Nesting: It is a blessing. It is an affliction. At this very moment, I have about 25 different projects up in the air. Some, the validity of which is questionable. Why do the walls in the garage bother me so? Because I’m nesting. Everything MUST be perfect. Now. I can tell the garage walls haven’t been painted since the late nineties when our home was built, because there are other children’s heights and corresponding dates still on display. Add to that the one million nail and screw holes that decorate the space taunt me as I pull the car in each day. It was livable before this phase…at the current moment however, it is intolerable. Since I’m in the middle of painting and organizing my garage, I thought I’d rewind to a much more interesting subject: restoring teak wood.
This teak desk restoration project has probably been one of my favorites to date. (The only thing perhaps equally gratifying was the rust removal I got to do on my Saarinen tulip table way back when.)
Below are the BEFORE photos. This desk, although completely functional with sliding drop leaf, and drawers that can be moved from side to side depending on your preference, was in pretty rough shape. I can report fading, white drink rings, and what looked to be a burn stain at one side of the desk. I still felt like I was stealing it when I found it at a thrift shop. I mean people….this is TEAK we’re talking about here. Only the most gorgeous wood on the planet.
I consulted a trusted source of mine – someone who I have purchased a few pieces from over the years and who really knows her wood refinishing. I was surprised when she recommended I dilute some ivory dish soap, and clean the piece before deciphering the damage. You can really see the color potential when the teak is damp…
Once the piece dried, it went right back to blah. I was ready to sand!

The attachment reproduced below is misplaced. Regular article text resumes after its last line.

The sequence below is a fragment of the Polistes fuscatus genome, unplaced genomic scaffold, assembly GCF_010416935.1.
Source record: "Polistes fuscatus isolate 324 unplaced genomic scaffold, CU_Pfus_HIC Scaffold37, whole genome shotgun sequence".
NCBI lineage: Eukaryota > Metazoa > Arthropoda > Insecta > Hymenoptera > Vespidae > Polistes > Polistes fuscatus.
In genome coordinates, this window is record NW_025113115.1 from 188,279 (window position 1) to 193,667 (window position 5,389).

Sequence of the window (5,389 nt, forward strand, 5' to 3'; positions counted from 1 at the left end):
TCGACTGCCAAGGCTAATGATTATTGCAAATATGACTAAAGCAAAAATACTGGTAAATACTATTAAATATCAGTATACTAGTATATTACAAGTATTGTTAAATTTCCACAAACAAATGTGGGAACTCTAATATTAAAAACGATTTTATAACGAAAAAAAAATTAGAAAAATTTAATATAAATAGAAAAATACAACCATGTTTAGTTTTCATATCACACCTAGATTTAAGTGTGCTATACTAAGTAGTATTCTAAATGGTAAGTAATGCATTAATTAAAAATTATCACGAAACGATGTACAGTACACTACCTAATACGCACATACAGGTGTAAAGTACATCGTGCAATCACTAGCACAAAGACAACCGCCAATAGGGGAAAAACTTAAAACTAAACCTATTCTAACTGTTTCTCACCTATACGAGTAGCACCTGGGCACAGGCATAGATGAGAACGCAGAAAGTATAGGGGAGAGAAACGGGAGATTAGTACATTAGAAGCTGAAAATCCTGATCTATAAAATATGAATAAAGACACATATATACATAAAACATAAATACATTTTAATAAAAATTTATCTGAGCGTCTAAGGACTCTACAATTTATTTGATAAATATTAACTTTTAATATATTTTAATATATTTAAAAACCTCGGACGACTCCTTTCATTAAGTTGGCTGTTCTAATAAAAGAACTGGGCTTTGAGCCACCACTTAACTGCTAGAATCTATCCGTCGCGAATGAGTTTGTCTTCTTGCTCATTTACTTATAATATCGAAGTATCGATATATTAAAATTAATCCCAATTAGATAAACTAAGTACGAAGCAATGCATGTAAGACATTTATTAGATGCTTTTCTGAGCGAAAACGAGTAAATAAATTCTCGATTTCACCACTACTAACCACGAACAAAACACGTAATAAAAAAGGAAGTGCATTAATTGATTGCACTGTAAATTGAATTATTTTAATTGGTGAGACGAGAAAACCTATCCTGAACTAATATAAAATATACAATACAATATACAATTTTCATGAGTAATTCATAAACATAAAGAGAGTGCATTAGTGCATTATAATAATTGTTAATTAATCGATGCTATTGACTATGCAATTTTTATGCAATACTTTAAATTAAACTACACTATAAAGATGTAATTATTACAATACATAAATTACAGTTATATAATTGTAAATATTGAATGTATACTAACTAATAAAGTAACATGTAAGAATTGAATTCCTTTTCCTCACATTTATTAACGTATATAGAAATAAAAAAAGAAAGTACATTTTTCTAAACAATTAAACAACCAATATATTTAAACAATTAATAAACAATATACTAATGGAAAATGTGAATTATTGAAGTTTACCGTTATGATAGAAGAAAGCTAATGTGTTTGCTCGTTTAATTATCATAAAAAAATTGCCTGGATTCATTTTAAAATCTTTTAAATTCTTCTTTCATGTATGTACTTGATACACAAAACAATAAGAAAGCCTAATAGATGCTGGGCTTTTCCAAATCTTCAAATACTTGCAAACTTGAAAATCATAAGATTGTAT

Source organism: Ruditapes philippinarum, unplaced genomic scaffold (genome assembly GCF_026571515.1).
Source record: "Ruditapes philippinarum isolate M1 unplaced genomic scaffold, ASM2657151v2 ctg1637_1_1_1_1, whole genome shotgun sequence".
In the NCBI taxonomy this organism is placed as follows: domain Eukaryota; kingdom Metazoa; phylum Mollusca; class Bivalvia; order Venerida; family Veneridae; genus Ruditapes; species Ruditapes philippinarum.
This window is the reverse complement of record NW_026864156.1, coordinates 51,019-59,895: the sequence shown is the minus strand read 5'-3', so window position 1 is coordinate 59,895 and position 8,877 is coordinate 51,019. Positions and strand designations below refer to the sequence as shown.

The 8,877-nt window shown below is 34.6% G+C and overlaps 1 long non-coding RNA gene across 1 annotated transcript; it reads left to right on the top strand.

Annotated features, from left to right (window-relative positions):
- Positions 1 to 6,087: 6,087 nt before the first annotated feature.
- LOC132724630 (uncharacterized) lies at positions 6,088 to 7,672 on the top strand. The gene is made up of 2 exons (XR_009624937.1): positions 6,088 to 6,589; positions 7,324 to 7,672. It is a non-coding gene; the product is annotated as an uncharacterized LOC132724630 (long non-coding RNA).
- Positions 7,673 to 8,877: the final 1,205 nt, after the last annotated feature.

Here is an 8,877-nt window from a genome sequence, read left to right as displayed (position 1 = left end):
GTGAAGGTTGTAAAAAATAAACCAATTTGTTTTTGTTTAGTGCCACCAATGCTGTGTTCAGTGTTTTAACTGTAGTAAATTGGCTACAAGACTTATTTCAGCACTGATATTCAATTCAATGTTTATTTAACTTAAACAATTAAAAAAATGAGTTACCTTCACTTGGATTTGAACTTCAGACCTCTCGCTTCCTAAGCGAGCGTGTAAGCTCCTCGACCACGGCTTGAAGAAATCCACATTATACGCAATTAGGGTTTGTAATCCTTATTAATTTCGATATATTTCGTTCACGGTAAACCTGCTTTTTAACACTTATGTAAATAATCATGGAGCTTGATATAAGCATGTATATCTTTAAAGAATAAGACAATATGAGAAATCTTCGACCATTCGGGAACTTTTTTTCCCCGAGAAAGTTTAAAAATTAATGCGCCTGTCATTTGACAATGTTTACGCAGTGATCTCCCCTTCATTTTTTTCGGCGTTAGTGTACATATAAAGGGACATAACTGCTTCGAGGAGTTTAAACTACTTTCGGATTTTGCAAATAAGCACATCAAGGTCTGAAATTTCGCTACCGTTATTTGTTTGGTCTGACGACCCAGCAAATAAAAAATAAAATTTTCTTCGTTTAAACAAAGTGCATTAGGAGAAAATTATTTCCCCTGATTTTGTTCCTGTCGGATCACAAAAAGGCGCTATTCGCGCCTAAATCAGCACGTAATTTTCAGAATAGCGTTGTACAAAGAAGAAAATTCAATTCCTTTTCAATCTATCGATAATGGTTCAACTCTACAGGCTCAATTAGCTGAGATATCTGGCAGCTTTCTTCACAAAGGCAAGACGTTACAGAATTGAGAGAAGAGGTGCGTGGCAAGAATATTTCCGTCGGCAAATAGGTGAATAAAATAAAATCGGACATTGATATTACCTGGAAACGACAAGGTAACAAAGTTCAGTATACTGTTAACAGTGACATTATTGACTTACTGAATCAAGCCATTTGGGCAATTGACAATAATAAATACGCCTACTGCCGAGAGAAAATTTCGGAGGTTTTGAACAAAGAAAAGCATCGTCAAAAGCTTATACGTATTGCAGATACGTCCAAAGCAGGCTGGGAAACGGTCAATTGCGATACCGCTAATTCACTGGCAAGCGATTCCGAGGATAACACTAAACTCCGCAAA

I happen to have the sander my father so kindly loaned to me – complete with fine sand paper, which I used for this project. Here are some sanding shots:
Important notes…with a drop leaf, you need to have the drop leaf extended for all-at-once-sanding, and don’t forget go with the grain! I used the electric sander for the desk top, which was in the worst shape. For the remainder; legs, sides, etc….I sanded by hand, using extra fine sand paper.
Once the sanding was complete, I again cleaned the piece with diluted ivory dish soap. Once dried, I applied two coats of Teak Oil – about 30 minutes apart. I used Watco Teak Oil. The scoop is, to apply liberally, let it soak in for about 30 minutes, wipe down, and reapply if necessary. Wait an additional 15 minutes for absorption of the second coat before wiping the excess oil away. Two coats were all I needed to completely transform this piece and bring it back to life!
After 8-10 hours of drying, your teak is ready to go! See how the drawers can be moved side to side? Fantastic.
I don’t think there is anything more gorgeous than oiled teak. This desk sold almost immediately, and I was a little sad to see it go. I hope to find another piece like it in the future – until then, I’ll be readying our garage for the next project.